Even though Pluto is physically larger than Ceres, when viewed from Earth (e.g., through the Hubble Space Telescope) Ceres has a much larger apparent size.

While angular sizes measured in degrees are useful for larger patches of sky (in the constellation of Orion, for example, the three stars of the belt cover about 4.5 degrees of angular size), we need much finer units when talking about the angular size of galaxies, nebulae or other objects of the night sky.

Degrees, therefore, are subdivided as follows:

To put this in perspective, the full moon viewed from earth is about 12 degree, or 30 arc minutes (or 1800 arc-seconds). The moon's motion across the sky can be measured in angular size: approximately 15 degrees every hour, or 15 arc-seconds per second. A one-mile-long line painted on the face of the moon would appear to us to be about one arc-second in length.

In astronomy, it is typically difficult to directly measure the distance to an object. But the object may have a known physical size (perhaps it is similar to a closer object with known distance) and a measurable angular diameter. In that case, the angular diameter formula can be inverted to yield the Angular diameter distance to distant objects as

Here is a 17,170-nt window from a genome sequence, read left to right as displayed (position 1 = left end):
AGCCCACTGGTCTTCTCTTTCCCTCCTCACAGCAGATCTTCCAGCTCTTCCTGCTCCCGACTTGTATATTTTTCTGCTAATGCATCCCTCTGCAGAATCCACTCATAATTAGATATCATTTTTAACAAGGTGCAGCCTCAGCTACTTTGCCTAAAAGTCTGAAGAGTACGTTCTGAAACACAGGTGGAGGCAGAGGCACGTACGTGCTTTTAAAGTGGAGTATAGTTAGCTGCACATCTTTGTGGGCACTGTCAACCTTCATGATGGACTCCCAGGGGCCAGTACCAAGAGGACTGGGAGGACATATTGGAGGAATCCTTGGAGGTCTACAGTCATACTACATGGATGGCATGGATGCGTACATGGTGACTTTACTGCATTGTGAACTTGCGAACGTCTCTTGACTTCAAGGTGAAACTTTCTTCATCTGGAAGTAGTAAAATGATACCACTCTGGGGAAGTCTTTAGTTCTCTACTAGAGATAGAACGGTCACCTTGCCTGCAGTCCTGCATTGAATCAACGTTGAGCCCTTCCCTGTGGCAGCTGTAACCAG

d \equiv 2 D \tan \left( \frac{\delta}{2} \right).

In non-Euclidean space, such as our expanding universe, the angular diameter distance is only one of several definitions of distance, so that there can be different "distances" to the same object. See Distance measures (cosmology).

Non-circular objects[edit]

Many deep sky objects such as galaxies and nebulas appear as non-circular, and are thus typically given two measures of diameter: Major Diameter and Minor Diameter. For example, the Small Magellanic Cloud has a visual apparent diameter of 5° 20′ × 3° 5′.

Defect of illumination[edit]

Defect of illumination is the maximum angular width of the unilluminated part of a celestial body seen by a given observer. For example, if an object is 40 seconds of arc across and is 75 percent illuminated, the defect of illumination is 10 seconds of arc.

See also[edit]

References[edit]

  1. ^ Michael A. Seeds; Dana E. Backman (2010). Stars and Galaxies (7 ed.). Brooks Cole. p. 39. ISBN 978-0-538-73317-5. 

External links[edit]